Akihabara Station (秋葉原駅)
Numazu Nagaisaki Junior High School (沼津市立長井崎中学校)
Making bus routes and schedules clear for visitors coming by public transit was a known concern discussed by local groups involved in tourism planning and promotion.
Awashima Marine Park (あわしまマリンパーク)
Awashima Marine Park Frog Museum (あわしまマリンパーク カエル館)
Dried fish is one specialty commercial product Numazu businesses hope will gain some visibility through the city’s association with the anime.
Mito swimming beach (三津海水浴場)
Nagaisaki Junior High School bus stop
Fan Pilgrimage Update
@megtan made a pilgrimage to Matsumoto, Nagano Prefecture for Episode 1. We haven’t heard from Megumegu for a while, but this is not his first foray into butaitanbou, having created the authoritative series of articles for Aku no Hana. His new post for Orange includes a very detailed map for Matsumoto that will be helpful to anyone interested in making a pilgrimage:
Matsumoto (松本), Nagano Prefecture. The sheer number of cuts in the first episode is quite heavy. The sequences of static images in particular feel a little forced, but since a lot of care appears to have gone into the location research and painted backgrounds, I’m hopeful we’ll be able to explore the city more organically in subsequent episodes.
Susukigawa Ryokuchi Park (薄川緑地)
Jōyama (城山) area
From a vantage point at the east entrance of Matsumoto Station, looking east on Prefecture Route 63. The main commercial street divides the Chūō (中央) area to the north from Fukashi (深志) area to the south, both of which comprise the city’s central business district.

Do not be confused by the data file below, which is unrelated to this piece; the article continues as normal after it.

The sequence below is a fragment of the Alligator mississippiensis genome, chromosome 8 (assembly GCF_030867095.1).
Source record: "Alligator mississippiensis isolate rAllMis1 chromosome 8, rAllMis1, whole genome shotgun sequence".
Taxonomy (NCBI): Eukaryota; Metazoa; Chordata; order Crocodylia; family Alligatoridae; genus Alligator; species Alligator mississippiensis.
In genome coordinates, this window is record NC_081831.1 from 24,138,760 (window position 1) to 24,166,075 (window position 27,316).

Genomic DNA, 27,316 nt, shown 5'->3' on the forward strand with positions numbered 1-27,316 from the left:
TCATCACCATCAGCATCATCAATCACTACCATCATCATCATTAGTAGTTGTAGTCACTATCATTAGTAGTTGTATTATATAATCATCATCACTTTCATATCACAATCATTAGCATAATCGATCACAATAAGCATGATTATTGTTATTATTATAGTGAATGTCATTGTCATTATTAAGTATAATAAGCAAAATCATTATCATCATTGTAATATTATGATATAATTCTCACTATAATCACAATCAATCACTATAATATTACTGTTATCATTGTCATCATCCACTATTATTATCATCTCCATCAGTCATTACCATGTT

Chūō Nishi Park (中央西公園), also known as Flower Clock Park (花時計公園)
Intersection in front of the Nakamachi Warehouse Museum (中町蔵の会館)
In front of Yohashira Jinja (四柱神社)
Entrance to Agata no Mori Park (あがたの森公園)
Susukigawa Ryokuchi Park
Agata no Mori Park
Former Matsumoto High School (旧制松本高等学校)
Mount Kōbō Tomb (弘法山古墳)
Fan Pilgrimage Update
@sprout333 hiked to the location on Mount Harinoki that appeared in Episode 11:
— スプラウト (@sprout333) July 2, 2016
Though the ‘Toyama Mall’ depicted in the show does not exist, @ankou_anko discovered that it borrows design elements from two buildings both in Kurobe (黒部), Toyama Prefecture, the Toyama Technical Institute Shinkawa Center (富山県技術専門学院新川センター) and Kurobe City International Cultural Center Colare (黒部市国際文化センターコラーレ).
Indeed, all of the street scenes from this week’s episode come from the commercial district in Kurobe.
(ニューゲーム Nyū Gēmu)
The opening sequence quickly outlines the transition of main character Aoba from student (tree lined river embankments and uniforms) to working adult (transit card, crowded trains and suits), though many Tokyo children are already quite familiar with the public transit routine as high school students.
IC transit card swipe
Keiō Line (京王線) bound for Shinjuku Station
Chūō-Sōbu Line (中央・総武緩行線)
Asagaya Station (阿佐ヶ谷駅)
Lunch break takes Aoba and new coworkers for a walk near the office, beginning at the Minami Asagaya Suzuran-dōri Shōtengai (南阿佐谷すずらん通り商店街).
Suzuran leads into the south end of the Asagaya Pearl Center Shōtengai (阿佐谷パールセンター商店街).
Misty Asagaya (Misty 阿佐ヶ谷) in the Asagaya Pearl Center Shōtengai
(甘々と稲妻 Amaama to Inazuma)
Musashino Place (武蔵野プレイス)
The public library and meeting space, along with its outdoor grounds, is adjacent to Musashi-Sakai Station. The arcade and library in Musashino, Tokyo Metropolis appeared frequently in the P.A. Works series SHIROBAKO.
My hunch is Inokashira Park (井の頭恩賜公園), but will update if I learn otherwise.
Fan Pilgrimage Update
Though ostensibly set in Ōita, the train design used in the opening scene looks a lot like the Seibu 2000 series (西武2000系) trains formerly used on the Seibu Shinjuku Line.
Izakaya used as third place
Ōita Uenogaoka High School